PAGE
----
The Guerrilla Girls are a bunch of anonymous females who take the names of dead women artists as pseudonyms and appear in public wearing gorilla masks. They have produced posters, stickers, books, printed projects, and actions that expose sexism and racism in politics, the art world, film and the culture at large. They use humor to convey information, provoke discussion, and show that feminists can be funny.
They wear gorilla masks to focus on the issues rather than their personalities. Dubbing themselves the conscience of culture, they declare themselves feminist counterparts to the mostly male tradition of anonymous do-gooders like Robin Hood, Batman, and the Lone Ranger.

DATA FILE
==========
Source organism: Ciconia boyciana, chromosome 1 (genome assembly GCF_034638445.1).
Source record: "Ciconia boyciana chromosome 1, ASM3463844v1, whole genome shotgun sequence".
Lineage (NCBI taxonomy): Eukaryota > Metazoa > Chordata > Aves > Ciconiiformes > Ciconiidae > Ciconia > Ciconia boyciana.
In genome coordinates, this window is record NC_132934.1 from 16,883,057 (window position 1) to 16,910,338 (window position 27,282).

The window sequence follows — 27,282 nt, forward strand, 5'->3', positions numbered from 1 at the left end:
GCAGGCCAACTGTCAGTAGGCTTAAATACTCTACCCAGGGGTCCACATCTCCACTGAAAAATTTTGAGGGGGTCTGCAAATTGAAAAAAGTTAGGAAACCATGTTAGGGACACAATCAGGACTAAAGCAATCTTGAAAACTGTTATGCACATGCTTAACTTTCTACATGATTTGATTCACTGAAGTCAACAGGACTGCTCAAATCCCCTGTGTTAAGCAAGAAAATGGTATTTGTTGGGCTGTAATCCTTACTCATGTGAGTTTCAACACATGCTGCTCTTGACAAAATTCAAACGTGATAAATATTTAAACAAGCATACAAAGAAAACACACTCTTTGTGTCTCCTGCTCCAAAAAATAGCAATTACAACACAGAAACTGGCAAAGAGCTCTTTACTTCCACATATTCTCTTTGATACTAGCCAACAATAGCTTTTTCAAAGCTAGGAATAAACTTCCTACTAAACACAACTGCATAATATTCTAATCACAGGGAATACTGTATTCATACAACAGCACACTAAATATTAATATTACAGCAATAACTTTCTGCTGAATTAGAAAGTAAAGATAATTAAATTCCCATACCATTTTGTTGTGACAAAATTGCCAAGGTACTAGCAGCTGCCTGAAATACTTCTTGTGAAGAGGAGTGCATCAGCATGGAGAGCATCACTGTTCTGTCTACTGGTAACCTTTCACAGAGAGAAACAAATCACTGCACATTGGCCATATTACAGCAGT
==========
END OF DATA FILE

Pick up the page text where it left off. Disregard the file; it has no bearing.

Their work has also appeared in The New York Times, The Nation, Bitch and Bust; on TV and radio, including NPR,, the BBC and CBC; and in countless art and feminist texts. The mystery surrounding their identities has attracted attention. “We could be anyone; we are everywhere.”